Upon accepting his award, Lindo said: “Thank you so much Terence...To the extent that I inspire you, I’m saying right back at you bro, you inspire me...I can’t imagine being more honored to get the award from you...Thank you to the Santa Barbara International Film Festival...I appreciate the recognition. That recognition comes all down to Spike Lee and him bringing us all together to work on this particular film. On a lot of levels, my appreciation for Spike stems from that time ...I have a deep, deep, deep appreciation for Spike specifically for this film but also for all of the work that we’ve done. Spike, if you’re watching I want to say that I have an enhanced appreciation for your particular genius...I want to say thank you to my brothers, the cast and crew of Da 5 Bloods in terms of the community they created and the safe space that we all created together to make this work possible...A particular thank you to my brothers in arms...My cousins Ronnie and Ted, they were Vietnam veterans...and to all the black and brown vets who’s stories never get told on film...Thank you to my son...my son inspires me in ways that you never know...Thank you to my wife, Neshormeh, I love you...Thank you all, god bless. I really really appreciate it.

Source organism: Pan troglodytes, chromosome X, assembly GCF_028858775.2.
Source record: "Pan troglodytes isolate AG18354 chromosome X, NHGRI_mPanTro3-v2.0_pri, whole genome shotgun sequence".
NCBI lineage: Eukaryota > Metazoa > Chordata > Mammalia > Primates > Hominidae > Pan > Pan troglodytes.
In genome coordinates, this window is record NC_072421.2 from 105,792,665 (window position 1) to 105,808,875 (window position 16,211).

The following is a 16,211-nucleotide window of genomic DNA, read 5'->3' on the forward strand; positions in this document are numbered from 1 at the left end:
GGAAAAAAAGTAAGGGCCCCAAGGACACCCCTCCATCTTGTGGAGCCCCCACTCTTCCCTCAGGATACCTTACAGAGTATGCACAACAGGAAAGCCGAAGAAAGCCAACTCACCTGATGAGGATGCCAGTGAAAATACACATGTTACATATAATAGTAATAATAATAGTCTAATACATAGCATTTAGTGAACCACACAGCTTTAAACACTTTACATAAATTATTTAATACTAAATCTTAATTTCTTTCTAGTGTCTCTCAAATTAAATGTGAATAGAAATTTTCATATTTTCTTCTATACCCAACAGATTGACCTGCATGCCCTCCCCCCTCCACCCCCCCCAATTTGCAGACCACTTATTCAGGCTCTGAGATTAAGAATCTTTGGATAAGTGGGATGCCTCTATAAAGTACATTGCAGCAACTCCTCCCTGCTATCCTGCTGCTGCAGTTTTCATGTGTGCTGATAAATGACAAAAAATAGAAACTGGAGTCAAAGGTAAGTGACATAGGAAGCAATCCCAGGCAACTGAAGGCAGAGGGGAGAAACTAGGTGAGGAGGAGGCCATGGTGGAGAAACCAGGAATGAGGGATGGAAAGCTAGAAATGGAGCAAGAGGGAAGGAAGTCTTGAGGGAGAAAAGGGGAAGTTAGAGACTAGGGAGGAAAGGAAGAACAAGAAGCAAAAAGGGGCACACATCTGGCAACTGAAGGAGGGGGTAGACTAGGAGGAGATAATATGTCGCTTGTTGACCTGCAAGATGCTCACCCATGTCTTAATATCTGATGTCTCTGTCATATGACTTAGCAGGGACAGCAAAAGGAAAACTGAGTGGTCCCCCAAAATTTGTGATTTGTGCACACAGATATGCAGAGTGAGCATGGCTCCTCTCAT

The American Riviera Award was established to recognize actors who have made a significant contribution to American Cinema. Previous recipients include Renée Zellweger, Viggo Mortenson, Sam Rockwell, Jeff Bridges, Michael Keaton, Rachel McAdams, Mark Ruffalo, Patricia Arquette, Ethan Hawke, Robert Redford, Quentin Tarantino, Martin Scorsese, Annette Bening, Sandra Bullock, Mickey Rourke, Tommy Lee Jones, Forrest Whitaker, Philip Seymour Hoffman, Kevin Bacon and Diane Lane.